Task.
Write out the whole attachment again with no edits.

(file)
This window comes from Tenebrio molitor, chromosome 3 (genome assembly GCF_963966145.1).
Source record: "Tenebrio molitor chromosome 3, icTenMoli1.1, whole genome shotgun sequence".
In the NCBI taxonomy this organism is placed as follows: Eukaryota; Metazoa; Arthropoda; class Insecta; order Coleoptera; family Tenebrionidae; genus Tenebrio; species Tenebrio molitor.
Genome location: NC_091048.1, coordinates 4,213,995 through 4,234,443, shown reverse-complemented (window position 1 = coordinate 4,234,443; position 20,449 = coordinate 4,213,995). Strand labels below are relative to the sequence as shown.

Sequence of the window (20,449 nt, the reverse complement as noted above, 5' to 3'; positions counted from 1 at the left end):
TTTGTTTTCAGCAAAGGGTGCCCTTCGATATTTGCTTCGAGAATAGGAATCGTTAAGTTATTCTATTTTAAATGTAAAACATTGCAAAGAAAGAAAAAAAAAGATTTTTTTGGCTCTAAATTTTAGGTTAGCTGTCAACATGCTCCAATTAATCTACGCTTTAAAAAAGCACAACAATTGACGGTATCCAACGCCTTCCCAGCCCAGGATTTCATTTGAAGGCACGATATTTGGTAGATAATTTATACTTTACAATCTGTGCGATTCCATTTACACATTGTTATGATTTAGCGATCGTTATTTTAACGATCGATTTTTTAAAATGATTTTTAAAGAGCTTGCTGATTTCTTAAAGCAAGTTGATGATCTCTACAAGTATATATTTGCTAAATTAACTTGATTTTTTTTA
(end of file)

This window comes from Tenebrio molitor, chromosome 3 (genome assembly GCF_963966145.1).
Source record: "Tenebrio molitor chromosome 3, icTenMoli1.1, whole genome shotgun sequence".
In the NCBI taxonomy this organism is placed as follows: Eukaryota; Metazoa; Arthropoda; class Insecta; order Coleoptera; family Tenebrionidae; genus Tenebrio; species Tenebrio molitor.
Genome location: NC_091048.1, coordinates 4,213,995 through 4,234,443, shown reverse-complemented (window position 1 = coordinate 4,234,443; position 20,449 = coordinate 4,213,995). Strand labels below are relative to the sequence as shown.

Sequence of the window (20,449 nt, the reverse complement as noted above, 5' to 3'; positions counted from 1 at the left end):
TTTGTTTTCAGCAAAGGGTGCCCTTCGATATTTGCTTCGAGAATAGGAATCGTTAAGTTATTCTATTTTAAATGTAAAACATTGCAAAGAAAGAAAAAAAAAGATTTTTTTGGCTCTAAATTTTAGGTTAGCTGTCAACATGCTCCAATTAATCTACGCTTTAAAAAAGCACAACAATTGACGGTATCCAACGCCTTCCCAGCCCAGGATTTCATTTGAAGGCACGATATTTGGTAGATAATTTATACTTTACAATCTGTGCGATTCCATTTACACATTGTTATGATTTAGCGATCGTTATTTTAACGATCGATTTTTTAAAATGATTTTTAAAGAGCTTGCTGATTTCTTAAAGCAAGTTGATGATCTCTACAAGTATATATTTGCTAAATTAACTTGATTTTTTTTA